Ok the second thing I built for this tiny floating divice was an ancor. This was very creative. As I mentioned before I only use this boat in small lakes, ponds and puddles so I don't need much ancoring power. Ok what you need is a large tub of Adams peanut butter, (jelly, bread and milk are recomended but not needed), rope, a big bolt with an eye at one end (if I used the wrong turm for this I am sorry, a big bolt with a circle on one side if that is easier to understand), water, and some cement. Alright, what I did was take a large pastic peanut butter tub I don't know the exact size but I do know it was Adams peanut butter so you might need to look into that, do some research or something. Well I guess any tub would work, a coffee can would probably do the job, but I find that a Adams peanut butter tub works best because a coffee and jelly sandwich isn't the same as a peanut butter and jelly one. Ok eat all of the peanut butter, you can make sandwiches, that is why I added the bread and jelly into the materials needed, or you can just put it some place else and eat it while you are working on this great ancor. Now that the peanut butter is gone lick the inside of the tub clean. Now what you want to do is use your water and cement to mix up some cement. Pour as much cement into the tub and place the big bolt eye side out into the middle of it. Make sure you fill the tub. While it is drying go eat some more peanut butter and drink some milk because too much peanut butter can get hard to get down. When it is done tie the rope on to the end of the bolt using whatever knot you would like. Most people choose a knot that will hold, I prefer the made up knot that looks very odd and is twice the size of my ancor (not literaly). You now have a great ancor in my book :D . I am sure many of you are upset now because you either went out and spent a lot of money on an ancor that you could have made or another reason would be that your boat is bigger and needs more ancoring power, or you take your boat in the river with flowing water to pull on it. Well if you were the first kind of person I am sorry, I don't have a solution for you, but if you are the second or third than I do. Use a bigger tub, try using a 5 gallon bucket. Want more gripping power? Well take some of those really big nails that I used for my rod holder and nail them into the side of the bucket before you pour the cement. I hope this helps some of you out there :D .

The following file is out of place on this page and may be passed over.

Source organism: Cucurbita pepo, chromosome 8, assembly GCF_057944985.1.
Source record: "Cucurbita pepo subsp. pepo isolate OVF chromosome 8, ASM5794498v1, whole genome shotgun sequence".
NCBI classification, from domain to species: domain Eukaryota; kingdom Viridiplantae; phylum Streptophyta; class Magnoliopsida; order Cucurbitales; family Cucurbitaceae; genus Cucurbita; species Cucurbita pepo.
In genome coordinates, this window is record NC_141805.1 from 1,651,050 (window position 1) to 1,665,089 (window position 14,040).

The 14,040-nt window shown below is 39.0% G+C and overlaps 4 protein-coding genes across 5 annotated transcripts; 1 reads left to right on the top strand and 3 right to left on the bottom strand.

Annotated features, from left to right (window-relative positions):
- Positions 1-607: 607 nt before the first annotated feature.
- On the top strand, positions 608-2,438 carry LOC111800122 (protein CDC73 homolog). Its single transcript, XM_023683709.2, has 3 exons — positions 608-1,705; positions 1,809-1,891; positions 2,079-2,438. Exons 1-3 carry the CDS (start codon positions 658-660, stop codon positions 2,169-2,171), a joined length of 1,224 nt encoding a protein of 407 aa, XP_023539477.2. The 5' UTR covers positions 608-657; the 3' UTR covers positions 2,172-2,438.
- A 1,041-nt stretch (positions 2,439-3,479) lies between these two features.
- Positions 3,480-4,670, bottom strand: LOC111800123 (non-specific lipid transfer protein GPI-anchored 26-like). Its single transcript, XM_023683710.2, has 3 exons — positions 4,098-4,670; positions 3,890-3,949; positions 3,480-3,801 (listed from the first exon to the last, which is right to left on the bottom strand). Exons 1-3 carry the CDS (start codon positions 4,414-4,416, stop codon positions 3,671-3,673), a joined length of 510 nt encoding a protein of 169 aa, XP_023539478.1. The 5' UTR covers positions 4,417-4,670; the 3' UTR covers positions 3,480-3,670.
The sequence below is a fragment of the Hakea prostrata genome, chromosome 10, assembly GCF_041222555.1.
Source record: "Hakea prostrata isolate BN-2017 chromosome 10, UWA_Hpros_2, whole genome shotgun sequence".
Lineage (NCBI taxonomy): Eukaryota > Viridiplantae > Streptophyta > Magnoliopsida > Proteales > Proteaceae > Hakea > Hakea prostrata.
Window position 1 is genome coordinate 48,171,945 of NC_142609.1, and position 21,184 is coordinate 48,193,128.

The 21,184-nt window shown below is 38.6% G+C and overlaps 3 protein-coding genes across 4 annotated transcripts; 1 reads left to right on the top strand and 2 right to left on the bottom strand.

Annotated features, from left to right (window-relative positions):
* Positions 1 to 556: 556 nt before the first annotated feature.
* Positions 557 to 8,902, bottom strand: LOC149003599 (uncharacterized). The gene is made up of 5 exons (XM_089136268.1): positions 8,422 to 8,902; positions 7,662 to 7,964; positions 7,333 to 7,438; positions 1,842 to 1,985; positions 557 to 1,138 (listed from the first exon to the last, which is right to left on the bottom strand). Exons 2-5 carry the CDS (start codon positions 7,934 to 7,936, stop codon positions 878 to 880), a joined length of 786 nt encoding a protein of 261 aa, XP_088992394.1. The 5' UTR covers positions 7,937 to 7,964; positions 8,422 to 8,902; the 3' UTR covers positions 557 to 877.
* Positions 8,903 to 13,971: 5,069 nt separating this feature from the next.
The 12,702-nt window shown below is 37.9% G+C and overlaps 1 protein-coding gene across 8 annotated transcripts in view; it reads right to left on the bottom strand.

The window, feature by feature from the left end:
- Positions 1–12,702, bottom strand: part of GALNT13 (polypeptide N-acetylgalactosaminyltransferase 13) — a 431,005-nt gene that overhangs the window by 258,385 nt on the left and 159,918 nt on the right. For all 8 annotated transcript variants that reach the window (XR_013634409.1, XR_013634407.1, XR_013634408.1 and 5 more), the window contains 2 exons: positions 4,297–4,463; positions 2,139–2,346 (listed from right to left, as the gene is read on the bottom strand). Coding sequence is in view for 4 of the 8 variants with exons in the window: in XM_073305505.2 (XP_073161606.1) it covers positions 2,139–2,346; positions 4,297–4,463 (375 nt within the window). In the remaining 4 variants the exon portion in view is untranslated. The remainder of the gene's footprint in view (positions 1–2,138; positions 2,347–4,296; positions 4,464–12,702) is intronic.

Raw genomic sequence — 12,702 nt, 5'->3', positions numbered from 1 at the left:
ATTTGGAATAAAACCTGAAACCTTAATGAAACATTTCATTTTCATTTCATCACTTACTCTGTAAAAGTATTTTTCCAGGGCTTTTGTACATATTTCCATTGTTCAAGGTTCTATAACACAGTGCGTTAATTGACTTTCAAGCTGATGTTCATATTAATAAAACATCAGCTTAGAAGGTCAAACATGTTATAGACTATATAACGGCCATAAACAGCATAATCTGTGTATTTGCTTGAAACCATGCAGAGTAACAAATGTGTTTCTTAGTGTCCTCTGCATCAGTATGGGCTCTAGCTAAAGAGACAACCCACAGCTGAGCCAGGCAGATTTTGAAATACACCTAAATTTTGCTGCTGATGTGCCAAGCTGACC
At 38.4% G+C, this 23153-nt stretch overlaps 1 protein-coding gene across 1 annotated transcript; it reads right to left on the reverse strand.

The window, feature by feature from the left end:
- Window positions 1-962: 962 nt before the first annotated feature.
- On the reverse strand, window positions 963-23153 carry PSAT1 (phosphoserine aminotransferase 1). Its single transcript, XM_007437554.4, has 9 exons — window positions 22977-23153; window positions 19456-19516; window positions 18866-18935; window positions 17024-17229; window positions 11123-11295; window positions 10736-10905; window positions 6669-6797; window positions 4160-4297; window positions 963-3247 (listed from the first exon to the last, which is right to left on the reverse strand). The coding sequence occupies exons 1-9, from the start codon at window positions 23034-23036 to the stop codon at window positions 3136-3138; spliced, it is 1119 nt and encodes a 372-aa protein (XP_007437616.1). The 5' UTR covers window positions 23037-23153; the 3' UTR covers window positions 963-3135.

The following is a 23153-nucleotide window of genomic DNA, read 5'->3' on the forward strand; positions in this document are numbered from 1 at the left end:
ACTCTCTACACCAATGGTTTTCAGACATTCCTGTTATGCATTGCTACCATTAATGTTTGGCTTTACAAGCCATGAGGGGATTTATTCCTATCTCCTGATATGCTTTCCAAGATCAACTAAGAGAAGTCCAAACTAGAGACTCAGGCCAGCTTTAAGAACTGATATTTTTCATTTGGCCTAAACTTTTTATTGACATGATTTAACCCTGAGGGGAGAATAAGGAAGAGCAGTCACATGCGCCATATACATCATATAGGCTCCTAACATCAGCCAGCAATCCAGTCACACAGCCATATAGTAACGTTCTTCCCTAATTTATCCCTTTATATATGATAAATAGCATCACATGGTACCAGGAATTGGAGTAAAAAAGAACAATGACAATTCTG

The last thing is not an invention, but actually a modification. Well I am sure that many of you can tell that I don't like to spend money if I don't have too, so that helps explains why I am a user of a Pflueger Medalist. Don't get me wrong, I am not saing it is a bad real, mine has taken a beating and it still works great. After stating that I will get back on to track. I am sure that many of you know that Pfluegers have fat butts on them, and they don't fit many reel seats. Well what I did to solve this problem was just file down the butts. It works great and didn't take long at all. I would recommend putting some sort of finish on it to protect it.

Onto the planning form. Well if you don't know what I planning form for building bamboo rods is I will explain it really quick. It is two piece of material steel or wood (mine are wood because it was easier to make this way) that are bolted together. The bolts include a push and pole bolt every five inches for about 6' or so (depends on the size of rods you want to make). There is a v down the middle and someone uses this to create tapers when building a bamboo rod. This is not as fun as the others, and I am sure many of you have stopped reading my post because it is so long so I will just keep it short. I took a 2 inch thick 4 inch wide and 6 feet long piece of hard maple. I cut it down the middle and planed and sanded the sides to make them smooth. I then drilled a bunch of holes, put some bolts in, then scraped down the middle. It you would like more details just e-mail me I would be glad to help you. [email protected]

The scarer is what I used to get the v shape in my planning form. I took a trianle file and epoxied it to a piece of wood. Pretty hard huh?

Ok, not my wrapper. A couple heavy books with the thread down the middle of the one on the bottom. Apply different books of different weights to get the desired tention.

I know I kind of just drifted off there and didn't finish to strong and I am sorry, but I am pretty tired, and I lost interest in typing. I am sure you will understand if you look at the time I posted this, I have been up tying flys for my first trip over to the Lenice trio this saturday. Any input on what to use and where to fish would be great, I have never fished there. Well I hope something in this post was useful to someone out there. If not I hope it was at least enjoyable.